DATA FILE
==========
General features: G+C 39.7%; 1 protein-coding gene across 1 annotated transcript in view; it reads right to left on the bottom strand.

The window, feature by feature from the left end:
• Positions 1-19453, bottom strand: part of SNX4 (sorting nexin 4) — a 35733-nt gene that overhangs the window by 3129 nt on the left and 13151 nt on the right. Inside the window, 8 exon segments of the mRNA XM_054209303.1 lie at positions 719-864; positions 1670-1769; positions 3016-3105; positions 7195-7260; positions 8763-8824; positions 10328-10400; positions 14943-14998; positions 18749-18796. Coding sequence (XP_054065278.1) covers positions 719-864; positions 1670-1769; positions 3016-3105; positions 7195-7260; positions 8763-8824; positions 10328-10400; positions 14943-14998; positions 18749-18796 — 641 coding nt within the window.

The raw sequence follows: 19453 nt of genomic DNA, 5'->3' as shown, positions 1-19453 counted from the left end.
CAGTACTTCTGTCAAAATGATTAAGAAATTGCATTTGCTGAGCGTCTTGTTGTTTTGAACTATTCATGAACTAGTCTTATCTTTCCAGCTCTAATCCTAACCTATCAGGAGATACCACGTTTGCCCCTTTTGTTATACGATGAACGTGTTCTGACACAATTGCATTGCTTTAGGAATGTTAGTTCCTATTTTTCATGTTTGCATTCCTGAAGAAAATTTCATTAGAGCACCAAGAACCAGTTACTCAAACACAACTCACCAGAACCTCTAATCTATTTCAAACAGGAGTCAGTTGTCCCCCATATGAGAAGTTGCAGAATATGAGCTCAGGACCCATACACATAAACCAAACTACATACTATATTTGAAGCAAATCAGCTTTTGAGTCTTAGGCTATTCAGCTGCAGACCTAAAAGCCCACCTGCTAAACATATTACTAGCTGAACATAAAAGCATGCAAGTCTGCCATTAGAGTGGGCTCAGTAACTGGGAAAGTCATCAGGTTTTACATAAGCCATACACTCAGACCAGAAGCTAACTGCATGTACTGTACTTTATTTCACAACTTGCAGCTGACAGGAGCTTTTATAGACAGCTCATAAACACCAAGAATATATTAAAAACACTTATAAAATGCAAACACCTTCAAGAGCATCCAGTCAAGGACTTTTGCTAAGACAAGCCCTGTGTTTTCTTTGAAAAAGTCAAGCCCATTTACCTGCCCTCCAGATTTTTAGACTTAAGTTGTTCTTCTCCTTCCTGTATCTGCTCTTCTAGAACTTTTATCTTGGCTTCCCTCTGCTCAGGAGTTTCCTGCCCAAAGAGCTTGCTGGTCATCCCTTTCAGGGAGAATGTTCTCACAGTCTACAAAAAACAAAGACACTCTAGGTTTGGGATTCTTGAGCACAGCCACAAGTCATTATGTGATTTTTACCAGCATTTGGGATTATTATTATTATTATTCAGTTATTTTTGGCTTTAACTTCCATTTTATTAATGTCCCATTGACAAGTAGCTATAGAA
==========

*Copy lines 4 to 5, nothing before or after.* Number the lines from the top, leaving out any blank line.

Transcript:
The raw sequence follows: 19453 nt of genomic DNA, 5'->3' as shown, positions 1-19453 counted from the left end.
CAGTACTTCTGTCAAAATGATTAAGAAATTGCATTTGCTGAGCGTCTTGTTGTTTTGAACTATTCATGAACTAGTCTTATCTTTCCAGCTCTAATCCTAACCTATCAGGAGATACCACGTTTGCCCCTTTTGTTATACGATGAACGTGTTCTGACACAATTGCATTGCTTTAGGAATGTTAGTTCCTATTTTTCATGTTTGCATTCCTGAAGAAAATTTCATTAGAGCACCAAGAACCAGTTACTCAAACACAACTCACCAGAACCTCTAATCTATTTCAAACAGGAGTCAGTTGTCCCCCATATGAGAAGTTGCAGAATATGAGCTCAGGACCCATACACATAAACCAAACTACATACTATATTTGAAGCAAATCAGCTTTTGAGTCTTAGGCTATTCAGCTGCAGACCTAAAAGCCCACCTGCTAAACATATTACTAGCTGAACATAAAAGCATGCAAGTCTGCCATTAGAGTGGGCTCAGTAACTGGGAAAGTCATCAGGTTTTACATAAGCCATACACTCAGACCAGAAGCTAACTGCATGTACTGTACTTTATTTCACAACTTGCAGCTGACAGGAGCTTTTATAGACAGCTCATAAACACCAAGAATATATTAAAAACACTTATAAAATGCAAACACCTTCAAGAGCATCCAGTCAAGGACTTTTGCTAAGACAAGCCCTGTGTTTTCTTTGAAAAAGTCAAGCCCATTTACCTGCCCTCCAGATTTTTAGACTTAAGTTGTTCTTCTCCTTCCTGTATCTGCTCTTCTAGAACTTTTATCTTGGCTTCCCTCTGCTCAGGAGTTTCCTGCCCAAAGAGCTTGCTGGTCATCCCTTTCAGGGAGAATGTTCTCACAGTCTACAAAAAACAAAGACACTCTAGGTTTGGGATTCTTGAGCACAGCCACAAGTCATTATGTGATTTTTACCAGCATTTGGGATTATTATTATTATTATTCAGTTATTTTTGGCTTTAACTTCCATTTTATTAATGTCCCATTGACAAGTAGCTATAGAA